Last week hundreds of thousands of demonstrators led by the infamous Shiite leader Muqtada al-Sadr gathered in Baghdad to protest the slow pace of reforms and the government’s refusal to incorporate Shiite militia units into the Iraqi army. Such a move would lessen the chances that Iraq will survive as a unitary state and increase the possibility that it will split into separate Kurdish, Shiite, and Sunni countries. For now, the current Shiite-dominated Iraqi government is trying to keep the Iraqi Army from being completely dominated by Iran if it is ever expected to maintain the peace in the Sunni parts of Iraq.
Libya: Foreign military involvement in Libya is on the upswing as special forces units from the US and the EU enter the country to train local forces to confront the Islamic State. The US and what remains of the Libyan Air Force continue to conduct air strikes against the Islamists. Armed US drones are now patrolling the country. Efforts to form a unity government continue with no progress reported last week.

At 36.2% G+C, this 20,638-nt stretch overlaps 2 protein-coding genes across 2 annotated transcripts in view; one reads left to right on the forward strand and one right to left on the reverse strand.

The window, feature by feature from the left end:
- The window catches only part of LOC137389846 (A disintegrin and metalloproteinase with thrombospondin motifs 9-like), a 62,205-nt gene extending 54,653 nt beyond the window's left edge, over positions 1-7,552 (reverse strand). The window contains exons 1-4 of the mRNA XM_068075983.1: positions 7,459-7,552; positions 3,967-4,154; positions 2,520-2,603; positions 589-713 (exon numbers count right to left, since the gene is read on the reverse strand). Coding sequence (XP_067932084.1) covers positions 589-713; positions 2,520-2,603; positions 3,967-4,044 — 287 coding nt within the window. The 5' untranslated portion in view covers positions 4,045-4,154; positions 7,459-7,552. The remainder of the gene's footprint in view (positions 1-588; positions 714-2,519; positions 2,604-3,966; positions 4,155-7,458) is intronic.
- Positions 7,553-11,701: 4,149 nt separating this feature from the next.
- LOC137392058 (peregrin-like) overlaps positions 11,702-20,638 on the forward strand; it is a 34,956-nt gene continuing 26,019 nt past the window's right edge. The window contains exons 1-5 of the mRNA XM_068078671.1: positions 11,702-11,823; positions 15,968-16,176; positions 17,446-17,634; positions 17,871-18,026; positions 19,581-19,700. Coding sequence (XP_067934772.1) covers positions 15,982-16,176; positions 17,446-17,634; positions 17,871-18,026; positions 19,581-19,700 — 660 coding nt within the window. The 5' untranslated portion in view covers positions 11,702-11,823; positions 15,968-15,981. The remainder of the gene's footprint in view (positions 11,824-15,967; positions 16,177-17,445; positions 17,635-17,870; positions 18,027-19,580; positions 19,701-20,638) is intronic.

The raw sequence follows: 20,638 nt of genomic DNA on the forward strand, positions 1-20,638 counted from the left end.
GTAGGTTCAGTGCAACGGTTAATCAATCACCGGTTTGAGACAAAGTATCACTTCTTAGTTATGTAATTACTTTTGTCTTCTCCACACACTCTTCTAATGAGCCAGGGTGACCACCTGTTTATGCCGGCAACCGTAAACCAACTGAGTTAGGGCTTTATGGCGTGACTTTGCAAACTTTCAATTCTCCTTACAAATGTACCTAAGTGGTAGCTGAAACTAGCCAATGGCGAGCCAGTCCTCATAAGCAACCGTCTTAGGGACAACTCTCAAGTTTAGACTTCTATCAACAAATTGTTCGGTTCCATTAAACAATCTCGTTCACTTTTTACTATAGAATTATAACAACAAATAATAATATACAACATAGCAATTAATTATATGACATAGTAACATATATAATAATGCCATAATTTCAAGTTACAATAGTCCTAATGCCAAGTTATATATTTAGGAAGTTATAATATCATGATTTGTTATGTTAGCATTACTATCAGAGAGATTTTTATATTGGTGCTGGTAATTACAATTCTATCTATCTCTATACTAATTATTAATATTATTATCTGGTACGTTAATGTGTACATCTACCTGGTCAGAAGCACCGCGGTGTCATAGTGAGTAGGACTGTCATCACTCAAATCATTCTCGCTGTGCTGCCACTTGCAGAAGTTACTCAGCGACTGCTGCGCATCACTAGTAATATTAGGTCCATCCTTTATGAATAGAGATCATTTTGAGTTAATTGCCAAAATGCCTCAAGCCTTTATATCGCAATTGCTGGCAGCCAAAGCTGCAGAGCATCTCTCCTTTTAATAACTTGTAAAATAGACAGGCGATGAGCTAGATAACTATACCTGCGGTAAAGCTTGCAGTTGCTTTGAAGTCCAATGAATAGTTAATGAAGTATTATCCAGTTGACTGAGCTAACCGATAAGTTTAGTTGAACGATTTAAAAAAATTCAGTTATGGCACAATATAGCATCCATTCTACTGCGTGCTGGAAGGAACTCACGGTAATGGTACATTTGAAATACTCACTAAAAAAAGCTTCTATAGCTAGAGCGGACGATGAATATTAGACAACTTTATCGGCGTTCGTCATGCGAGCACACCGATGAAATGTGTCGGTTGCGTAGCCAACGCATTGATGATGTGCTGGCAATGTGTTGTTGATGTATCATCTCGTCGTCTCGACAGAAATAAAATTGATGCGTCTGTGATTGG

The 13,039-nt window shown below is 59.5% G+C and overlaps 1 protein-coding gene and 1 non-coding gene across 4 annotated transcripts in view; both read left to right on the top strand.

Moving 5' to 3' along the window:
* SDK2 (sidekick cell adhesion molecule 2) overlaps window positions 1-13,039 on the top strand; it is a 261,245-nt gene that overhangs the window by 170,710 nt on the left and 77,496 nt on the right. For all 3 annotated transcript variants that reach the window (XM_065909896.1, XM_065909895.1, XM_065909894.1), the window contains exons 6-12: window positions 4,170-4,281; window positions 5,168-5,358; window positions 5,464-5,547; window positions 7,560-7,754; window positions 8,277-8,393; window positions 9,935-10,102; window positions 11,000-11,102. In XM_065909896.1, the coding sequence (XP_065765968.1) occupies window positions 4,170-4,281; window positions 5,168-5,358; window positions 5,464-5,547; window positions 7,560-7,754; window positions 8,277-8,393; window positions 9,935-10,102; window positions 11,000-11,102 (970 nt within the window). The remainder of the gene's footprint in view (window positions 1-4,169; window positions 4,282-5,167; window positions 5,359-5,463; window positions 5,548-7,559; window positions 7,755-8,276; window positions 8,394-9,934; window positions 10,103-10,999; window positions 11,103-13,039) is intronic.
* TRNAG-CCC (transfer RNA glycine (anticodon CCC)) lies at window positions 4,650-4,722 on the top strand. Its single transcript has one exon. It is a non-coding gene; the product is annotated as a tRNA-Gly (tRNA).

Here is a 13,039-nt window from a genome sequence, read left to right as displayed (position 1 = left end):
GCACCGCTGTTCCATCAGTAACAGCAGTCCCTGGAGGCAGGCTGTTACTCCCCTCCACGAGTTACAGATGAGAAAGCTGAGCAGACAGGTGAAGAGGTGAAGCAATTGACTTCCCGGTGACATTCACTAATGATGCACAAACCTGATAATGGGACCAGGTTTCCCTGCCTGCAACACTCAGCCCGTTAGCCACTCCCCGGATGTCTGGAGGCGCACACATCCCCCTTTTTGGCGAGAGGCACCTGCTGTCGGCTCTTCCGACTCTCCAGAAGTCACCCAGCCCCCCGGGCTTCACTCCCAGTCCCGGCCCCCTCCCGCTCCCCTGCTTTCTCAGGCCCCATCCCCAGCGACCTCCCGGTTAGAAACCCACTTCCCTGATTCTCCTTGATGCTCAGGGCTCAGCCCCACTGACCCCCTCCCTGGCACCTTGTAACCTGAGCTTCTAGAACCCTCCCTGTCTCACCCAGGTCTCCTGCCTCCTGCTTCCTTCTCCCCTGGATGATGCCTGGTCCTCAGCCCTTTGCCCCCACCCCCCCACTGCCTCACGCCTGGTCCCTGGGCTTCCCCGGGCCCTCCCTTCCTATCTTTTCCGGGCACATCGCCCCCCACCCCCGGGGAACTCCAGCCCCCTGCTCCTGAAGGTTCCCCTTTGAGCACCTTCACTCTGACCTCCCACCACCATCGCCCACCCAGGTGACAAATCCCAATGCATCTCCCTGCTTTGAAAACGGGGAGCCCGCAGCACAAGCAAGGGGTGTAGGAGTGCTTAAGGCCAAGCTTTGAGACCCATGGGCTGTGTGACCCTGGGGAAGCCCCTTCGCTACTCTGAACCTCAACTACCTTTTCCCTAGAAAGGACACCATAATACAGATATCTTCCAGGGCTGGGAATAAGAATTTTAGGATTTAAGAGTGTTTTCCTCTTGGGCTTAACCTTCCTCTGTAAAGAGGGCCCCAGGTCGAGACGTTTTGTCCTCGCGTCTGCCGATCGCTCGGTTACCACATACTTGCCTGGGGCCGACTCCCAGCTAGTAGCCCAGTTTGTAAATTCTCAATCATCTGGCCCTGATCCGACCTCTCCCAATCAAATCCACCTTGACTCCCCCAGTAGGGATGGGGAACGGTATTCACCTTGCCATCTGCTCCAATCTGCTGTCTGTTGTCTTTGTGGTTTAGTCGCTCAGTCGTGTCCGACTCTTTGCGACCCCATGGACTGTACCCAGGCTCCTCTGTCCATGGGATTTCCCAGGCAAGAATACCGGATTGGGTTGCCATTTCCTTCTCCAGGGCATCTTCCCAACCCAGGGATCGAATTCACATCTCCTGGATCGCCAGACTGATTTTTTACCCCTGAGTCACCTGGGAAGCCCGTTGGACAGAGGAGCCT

There has been little word on Libya’s oil production of late. Should peace break out, and a responsible, stable government come into power, the country still has the potential to increase its oil exports by a million or so barrels per day rather quickly.
Saudi Arabia/Yemen: A major battle is shaping up around the capital of Sanaa as Saudi-led troops move to recapture the city and Houthi defenders move to shore up defenses. Some 40 civilians were killed on Saturday as Saudi aircraft struck a market near the city.
According to the Saudis, 20 nations participated in a massive military exercise in northern Saudi Arabia on Saturday. The government is trying and will probably execute 32 Shiites on charges of spying and fomenting discontent on behalf of Iran. Some of those arrested were prominent Shiites who are opposed to the Saudi government. As their troubles grow, the Saudi government is becoming increasing intolerant of dissent and is now treating nearly every anti-government or anti-Islam act as terrorism subject to harsh punishment or death.
The Saudi monarchy has clearly started on a downhill path. Whether it will take months, years, or decades before there is serious trouble impacting oil exports is unknown, but movement is underway.